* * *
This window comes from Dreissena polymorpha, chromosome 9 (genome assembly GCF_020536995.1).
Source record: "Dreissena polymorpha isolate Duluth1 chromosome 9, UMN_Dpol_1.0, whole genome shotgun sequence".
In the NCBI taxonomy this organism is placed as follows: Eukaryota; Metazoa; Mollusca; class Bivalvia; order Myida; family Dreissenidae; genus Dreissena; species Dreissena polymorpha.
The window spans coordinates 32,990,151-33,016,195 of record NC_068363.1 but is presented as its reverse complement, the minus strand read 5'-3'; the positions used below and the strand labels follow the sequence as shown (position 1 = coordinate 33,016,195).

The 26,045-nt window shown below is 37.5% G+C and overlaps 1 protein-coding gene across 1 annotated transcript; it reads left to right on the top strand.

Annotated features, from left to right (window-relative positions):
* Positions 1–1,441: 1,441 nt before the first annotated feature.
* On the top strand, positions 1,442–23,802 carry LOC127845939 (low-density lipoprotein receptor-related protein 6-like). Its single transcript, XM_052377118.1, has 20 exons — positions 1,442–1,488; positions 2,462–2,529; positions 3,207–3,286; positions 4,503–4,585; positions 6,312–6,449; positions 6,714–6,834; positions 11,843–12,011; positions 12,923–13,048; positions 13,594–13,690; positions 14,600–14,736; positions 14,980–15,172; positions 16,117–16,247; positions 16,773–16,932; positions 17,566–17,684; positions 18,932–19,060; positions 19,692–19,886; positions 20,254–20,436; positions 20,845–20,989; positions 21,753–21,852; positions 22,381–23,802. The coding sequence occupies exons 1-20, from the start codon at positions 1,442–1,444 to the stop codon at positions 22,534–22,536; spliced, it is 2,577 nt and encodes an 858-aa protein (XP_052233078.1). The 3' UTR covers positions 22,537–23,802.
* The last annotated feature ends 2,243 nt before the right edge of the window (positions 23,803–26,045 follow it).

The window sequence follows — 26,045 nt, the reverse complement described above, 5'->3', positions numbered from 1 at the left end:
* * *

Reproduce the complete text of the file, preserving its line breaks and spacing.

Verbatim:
This window comes from Dreissena polymorpha, chromosome 9 (genome assembly GCF_020536995.1).
Source record: "Dreissena polymorpha isolate Duluth1 chromosome 9, UMN_Dpol_1.0, whole genome shotgun sequence".
In the NCBI taxonomy this organism is placed as follows: Eukaryota; Metazoa; Mollusca; class Bivalvia; order Myida; family Dreissenidae; genus Dreissena; species Dreissena polymorpha.
The window spans coordinates 32,990,151-33,016,195 of record NC_068363.1 but is presented as its reverse complement, the minus strand read 5'-3'; the positions used below and the strand labels follow the sequence as shown (position 1 = coordinate 33,016,195).

The 26,045-nt window shown below is 37.5% G+C and overlaps 1 protein-coding gene across 1 annotated transcript; it reads left to right on the top strand.

Annotated features, from left to right (window-relative positions):
* Positions 1–1,441: 1,441 nt before the first annotated feature.
* On the top strand, positions 1,442–23,802 carry LOC127845939 (low-density lipoprotein receptor-related protein 6-like). Its single transcript, XM_052377118.1, has 20 exons — positions 1,442–1,488; positions 2,462–2,529; positions 3,207–3,286; positions 4,503–4,585; positions 6,312–6,449; positions 6,714–6,834; positions 11,843–12,011; positions 12,923–13,048; positions 13,594–13,690; positions 14,600–14,736; positions 14,980–15,172; positions 16,117–16,247; positions 16,773–16,932; positions 17,566–17,684; positions 18,932–19,060; positions 19,692–19,886; positions 20,254–20,436; positions 20,845–20,989; positions 21,753–21,852; positions 22,381–23,802. The coding sequence occupies exons 1-20, from the start codon at positions 1,442–1,444 to the stop codon at positions 22,534–22,536; spliced, it is 2,577 nt and encodes an 858-aa protein (XP_052233078.1). The 3' UTR covers positions 22,537–23,802.
* The last annotated feature ends 2,243 nt before the right edge of the window (positions 23,803–26,045 follow it).

The window sequence follows — 26,045 nt, the reverse complement described above, 5'->3', positions numbered from 1 at the left end: